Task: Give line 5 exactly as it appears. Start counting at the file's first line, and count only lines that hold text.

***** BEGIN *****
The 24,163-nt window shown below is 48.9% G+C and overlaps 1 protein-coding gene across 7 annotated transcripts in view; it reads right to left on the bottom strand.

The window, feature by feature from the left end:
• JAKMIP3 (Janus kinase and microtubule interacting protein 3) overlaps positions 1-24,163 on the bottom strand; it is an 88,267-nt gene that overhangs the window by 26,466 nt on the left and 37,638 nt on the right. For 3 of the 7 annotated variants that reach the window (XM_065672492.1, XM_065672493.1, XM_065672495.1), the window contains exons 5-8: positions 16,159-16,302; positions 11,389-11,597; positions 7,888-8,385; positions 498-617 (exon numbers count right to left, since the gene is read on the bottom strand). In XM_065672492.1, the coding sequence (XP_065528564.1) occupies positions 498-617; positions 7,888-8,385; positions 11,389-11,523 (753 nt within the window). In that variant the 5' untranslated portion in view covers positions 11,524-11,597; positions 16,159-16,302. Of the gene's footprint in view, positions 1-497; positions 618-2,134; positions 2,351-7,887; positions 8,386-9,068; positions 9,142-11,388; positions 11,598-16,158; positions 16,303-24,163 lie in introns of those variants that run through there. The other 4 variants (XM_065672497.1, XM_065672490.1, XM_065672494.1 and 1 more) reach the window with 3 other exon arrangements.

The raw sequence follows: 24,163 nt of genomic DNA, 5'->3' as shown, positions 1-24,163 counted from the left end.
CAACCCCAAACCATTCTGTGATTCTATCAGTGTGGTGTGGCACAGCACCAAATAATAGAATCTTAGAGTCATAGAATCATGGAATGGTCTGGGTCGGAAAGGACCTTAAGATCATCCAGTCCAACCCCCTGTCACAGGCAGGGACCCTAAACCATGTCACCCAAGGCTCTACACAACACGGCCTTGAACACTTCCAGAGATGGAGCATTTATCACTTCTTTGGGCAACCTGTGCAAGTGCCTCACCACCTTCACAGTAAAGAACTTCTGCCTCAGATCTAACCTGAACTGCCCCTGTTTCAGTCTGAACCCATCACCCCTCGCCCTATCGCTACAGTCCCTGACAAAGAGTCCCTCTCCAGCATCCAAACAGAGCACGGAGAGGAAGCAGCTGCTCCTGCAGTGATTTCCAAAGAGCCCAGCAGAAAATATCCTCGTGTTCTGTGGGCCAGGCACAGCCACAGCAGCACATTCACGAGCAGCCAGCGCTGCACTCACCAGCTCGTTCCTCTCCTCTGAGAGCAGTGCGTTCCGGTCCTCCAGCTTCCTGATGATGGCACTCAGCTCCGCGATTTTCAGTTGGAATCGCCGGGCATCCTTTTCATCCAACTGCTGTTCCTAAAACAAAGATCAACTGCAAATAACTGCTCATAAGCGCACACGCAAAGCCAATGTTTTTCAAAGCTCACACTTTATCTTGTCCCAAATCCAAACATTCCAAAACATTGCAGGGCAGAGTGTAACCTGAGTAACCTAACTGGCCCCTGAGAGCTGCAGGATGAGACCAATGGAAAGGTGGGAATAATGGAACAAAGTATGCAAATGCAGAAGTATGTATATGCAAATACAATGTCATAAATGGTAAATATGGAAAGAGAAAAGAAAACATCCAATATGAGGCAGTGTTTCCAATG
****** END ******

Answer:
CAACCCCAAACCATTCTGTGATTCTATCAGTGTGGTGTGGCACAGCACCAAATAATAGAATCTTAGAGTCATAGAATCATGGAATGGTCTGGGTCGGAAAGGACCTTAAGATCATCCAGTCCAACCCCCTGTCACAGGCAGGGACCCTAAACCATGTCACCCAAGGCTCTACACAACACGGCCTTGAACACTTCCAGAGATGGAGCATTTATCACTTCTTTGGGCAACCTGTGCAAGTGCCTCACCACCTTCACAGTAAAGAACTTCTGCCTCAGATCTAACCTGAACTGCCCCTGTTTCAGTCTGAACCCATCACCCCTCGCCCTATCGCTACAGTCCCTGACAAAGAGTCCCTCTCCAGCATCCAAACAGAGCACGGAGAGGAAGCAGCTGCTCCTGCAGTGATTTCCAAAGAGCCCAGCAGAAAATATCCTCGTGTTCTGTGGGCCAGGCACAGCCACAGCAGCACATTCACGAGCAGCCAGCGCTGCACTCACCAGCTCGTTCCTCTCCTCTGAGAGCAGTGCGTTCCGGTCCTCCAGCTTCCTGATGATGGCACTCAGCTCCGCGATTTTCAGTTGGAATCGCCGGGCATCCTTTTCATCCAACTGCTGTTCCTAAAACAAAGATCAACTGCAAATAACTGCTCATAAGCGCACACGCAAAGCCAATGTTTTTCAAAGCTCACACTTTATCTTGTCCCAAATCCAAACATTCCAAAACATTGCAGGGCAGAGTGTAACCTGAGTAACCTAACTGGCCCCTGAGAGCTGCAGGATGAGACCAATGGAAAGGTGGGAATAATGGAACAAAGTATGCAAATGCAGAAGTATGTATATGCAAATACAATGTCATAAATGGTAAATATGGAAAGAGAAAAGAAAACATCCAATATGAGGCAGTGTTTCCAATG